Vanuatu fixed its exchange rate throughout, initially to the SDR, then for most of the period to a stable but undisclosed basket. There were important financial developments in the post-independence period and again in the late 1990s and early 2000s, but monetary policy remained subordinate to the external regime.


Targets and attainment



Vanuatu becomes independent July 1980 after decades of Anglo-French colonial condominium; small very open economy with limited resources, exposed to periodic cyclones; central bank set up late 1980, existing New Hebrides franc renamed vatu January 1981, bank deposits redenominated at par, vatu notes issued 1982 and coins (more slowly) from 1983, vatu is sole legal tender from April 1983; September 1981 vatu linked to SDR in place of French franc; limited banking sector, mainly foreign- or state-owned;  Finance Centre (secrecy jurisdiction) from 1970s; central bank has authority to implement various monetary instruments but limited expertise, initially sets lending rate ceilings and credit guidelines but no other monetary instruments, monetary expansion dominated by balance of payments; small revaluation vs SDR 1984, devaluations 1985 and twice in 1986, former aimed more at controlling imported inflation, latter more at keeping competitiveness (especially vs Australia); central bank takes over cheque-clearing 1985, becomes banker (but not lender) to government and holder of forex reserves 1986; credit guidelines remain but not enforced from mid-1980s; periodic problem of large fiscal deficits funded by commercial banks, but monetary-fiscal coordination is mostly sufficient to avoid large forex pressures; 1988 peg shifted to undisclosed transactions-weighted (trade and tourism receipts) basket to reduce speculative pressures; reserve requirements introduced, and central bank discount window; financial supervision remains weak; 1996-8 political tensions, economic instability and falling reserves; early 1998 government allows withdrawals from pension savings fund which lead to sharp rise in liquidity; March 1998 devaluation announced by central bank but revoked by government; wide-ranging structural reform strategy then adopted, including improvements in supervision and recapitalisation of state-owned financial institutions, reserve requirement replaced by higher prescribed reserve asset requirement (including holdings of government bonds); May 1998 central bank lending rates raised to head off forex speculation, adjustment to basket weights; 1999 new central bank standing facilities and return to reserve requirement; monetary policy remains focused on price and external stability, but becomes more active and partly indirect (primary auctions of central bank notes to absorb excess liquidity), although external regime, shallowness of financial markets and limited bancarisation mean transmission remains weak; regular central bank monetary policy statements from 2003; statistical database slowly improved and adequate from early 2000s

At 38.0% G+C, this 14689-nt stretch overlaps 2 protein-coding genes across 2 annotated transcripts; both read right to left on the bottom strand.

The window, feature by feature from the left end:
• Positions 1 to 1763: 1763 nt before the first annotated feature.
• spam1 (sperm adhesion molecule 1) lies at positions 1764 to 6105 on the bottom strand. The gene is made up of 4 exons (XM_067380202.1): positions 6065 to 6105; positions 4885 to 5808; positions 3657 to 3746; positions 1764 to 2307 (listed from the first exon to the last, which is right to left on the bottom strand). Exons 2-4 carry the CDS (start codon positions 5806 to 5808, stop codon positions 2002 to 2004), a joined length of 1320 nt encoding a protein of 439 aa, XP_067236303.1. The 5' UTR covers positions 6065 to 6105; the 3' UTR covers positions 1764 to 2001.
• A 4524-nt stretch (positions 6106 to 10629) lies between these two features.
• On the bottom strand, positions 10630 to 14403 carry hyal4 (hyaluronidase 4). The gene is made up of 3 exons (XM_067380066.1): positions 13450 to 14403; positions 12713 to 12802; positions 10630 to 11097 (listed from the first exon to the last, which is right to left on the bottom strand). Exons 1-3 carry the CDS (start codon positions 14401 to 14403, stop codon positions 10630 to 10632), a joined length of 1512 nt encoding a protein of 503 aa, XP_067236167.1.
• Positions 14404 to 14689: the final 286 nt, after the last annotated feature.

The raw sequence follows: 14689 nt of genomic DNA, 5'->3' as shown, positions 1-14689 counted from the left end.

augmented exchange rate fix AERF

Selected IMF references: RED 1983 pp35-7, 62; SR 1973 pp10-13; RED 1984 pp27-8, 52, 54, 90; SR 1984 pp12-16; RED 1985 pp39-41, 64; RED 1987 pp27-8, 43; RED 1988 pp34, 36-7, 65; RED 1994 pp16-17; SR 1996 pp12-15; SR 1998 pp4-5, 8-12, 16; RED 2000 pp13-14 20; SR 2000 pp5-6; Monetary Policy Implementation at Different Stages of Market Development – Country Cases and Appendices, October 2004, pp85-92; SISA 2005 pp13-18; SR 2007 p8; SR 2016 pp48-9; SR 2018 pp12-15.

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